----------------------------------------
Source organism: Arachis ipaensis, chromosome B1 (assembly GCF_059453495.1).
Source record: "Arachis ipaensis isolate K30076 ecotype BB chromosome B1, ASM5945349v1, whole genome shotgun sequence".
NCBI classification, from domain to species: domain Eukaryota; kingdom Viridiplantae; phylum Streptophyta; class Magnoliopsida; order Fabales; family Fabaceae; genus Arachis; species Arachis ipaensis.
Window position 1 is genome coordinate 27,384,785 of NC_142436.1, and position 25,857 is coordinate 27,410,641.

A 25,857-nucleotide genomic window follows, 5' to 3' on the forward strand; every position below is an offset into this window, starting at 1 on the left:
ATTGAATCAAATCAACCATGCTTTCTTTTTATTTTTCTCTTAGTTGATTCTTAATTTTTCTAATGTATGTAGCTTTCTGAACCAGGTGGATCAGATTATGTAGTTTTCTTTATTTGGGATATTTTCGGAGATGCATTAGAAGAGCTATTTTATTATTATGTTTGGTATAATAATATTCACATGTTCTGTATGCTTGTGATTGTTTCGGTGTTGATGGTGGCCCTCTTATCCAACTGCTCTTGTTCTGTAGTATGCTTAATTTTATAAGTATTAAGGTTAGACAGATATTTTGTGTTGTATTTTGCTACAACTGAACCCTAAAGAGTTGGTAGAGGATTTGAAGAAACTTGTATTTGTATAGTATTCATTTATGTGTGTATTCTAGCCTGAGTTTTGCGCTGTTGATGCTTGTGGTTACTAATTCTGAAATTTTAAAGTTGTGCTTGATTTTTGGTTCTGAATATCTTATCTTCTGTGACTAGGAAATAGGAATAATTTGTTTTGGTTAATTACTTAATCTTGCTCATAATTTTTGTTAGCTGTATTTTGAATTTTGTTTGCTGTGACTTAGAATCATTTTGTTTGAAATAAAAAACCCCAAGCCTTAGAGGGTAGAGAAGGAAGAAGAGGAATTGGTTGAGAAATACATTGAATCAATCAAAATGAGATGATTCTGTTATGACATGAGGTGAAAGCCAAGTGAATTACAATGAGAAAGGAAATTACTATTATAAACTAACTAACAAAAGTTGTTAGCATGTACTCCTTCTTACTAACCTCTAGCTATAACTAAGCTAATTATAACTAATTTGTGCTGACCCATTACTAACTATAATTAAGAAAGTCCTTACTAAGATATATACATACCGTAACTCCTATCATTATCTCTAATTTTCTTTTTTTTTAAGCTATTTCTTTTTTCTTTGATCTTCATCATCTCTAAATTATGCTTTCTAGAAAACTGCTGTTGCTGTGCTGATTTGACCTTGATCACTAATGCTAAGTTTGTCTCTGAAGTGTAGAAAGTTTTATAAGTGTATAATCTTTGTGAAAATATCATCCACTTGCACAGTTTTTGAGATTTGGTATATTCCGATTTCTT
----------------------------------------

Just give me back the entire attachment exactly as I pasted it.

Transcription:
Source organism: Arachis ipaensis, chromosome B1 (assembly GCF_059453495.1).
Source record: "Arachis ipaensis isolate K30076 ecotype BB chromosome B1, ASM5945349v1, whole genome shotgun sequence".
NCBI classification, from domain to species: domain Eukaryota; kingdom Viridiplantae; phylum Streptophyta; class Magnoliopsida; order Fabales; family Fabaceae; genus Arachis; species Arachis ipaensis.
Window position 1 is genome coordinate 27,384,785 of NC_142436.1, and position 25,857 is coordinate 27,410,641.

A 25,857-nucleotide genomic window follows, 5' to 3' on the forward strand; every position below is an offset into this window, starting at 1 on the left:
ATTGAATCAAATCAACCATGCTTTCTTTTTATTTTTCTCTTAGTTGATTCTTAATTTTTCTAATGTATGTAGCTTTCTGAACCAGGTGGATCAGATTATGTAGTTTTCTTTATTTGGGATATTTTCGGAGATGCATTAGAAGAGCTATTTTATTATTATGTTTGGTATAATAATATTCACATGTTCTGTATGCTTGTGATTGTTTCGGTGTTGATGGTGGCCCTCTTATCCAACTGCTCTTGTTCTGTAGTATGCTTAATTTTATAAGTATTAAGGTTAGACAGATATTTTGTGTTGTATTTTGCTACAACTGAACCCTAAAGAGTTGGTAGAGGATTTGAAGAAACTTGTATTTGTATAGTATTCATTTATGTGTGTATTCTAGCCTGAGTTTTGCGCTGTTGATGCTTGTGGTTACTAATTCTGAAATTTTAAAGTTGTGCTTGATTTTTGGTTCTGAATATCTTATCTTCTGTGACTAGGAAATAGGAATAATTTGTTTTGGTTAATTACTTAATCTTGCTCATAATTTTTGTTAGCTGTATTTTGAATTTTGTTTGCTGTGACTTAGAATCATTTTGTTTGAAATAAAAAACCCCAAGCCTTAGAGGGTAGAGAAGGAAGAAGAGGAATTGGTTGAGAAATACATTGAATCAATCAAAATGAGATGATTCTGTTATGACATGAGGTGAAAGCCAAGTGAATTACAATGAGAAAGGAAATTACTATTATAAACTAACTAACAAAAGTTGTTAGCATGTACTCCTTCTTACTAACCTCTAGCTATAACTAAGCTAATTATAACTAATTTGTGCTGACCCATTACTAACTATAATTAAGAAAGTCCTTACTAAGATATATACATACCGTAACTCCTATCATTATCTCTAATTTTCTTTTTTTTTAAGCTATTTCTTTTTTCTTTGATCTTCATCATCTCTAAATTATGCTTTCTAGAAAACTGCTGTTGCTGTGCTGATTTGACCTTGATCACTAATGCTAAGTTTGTCTCTGAAGTGTAGAAAGTTTTATAAGTGTATAATCTTTGTGAAAATATCATCCACTTGCACAGTTTTTGAGATTTGGTATATTCCGATTTCTT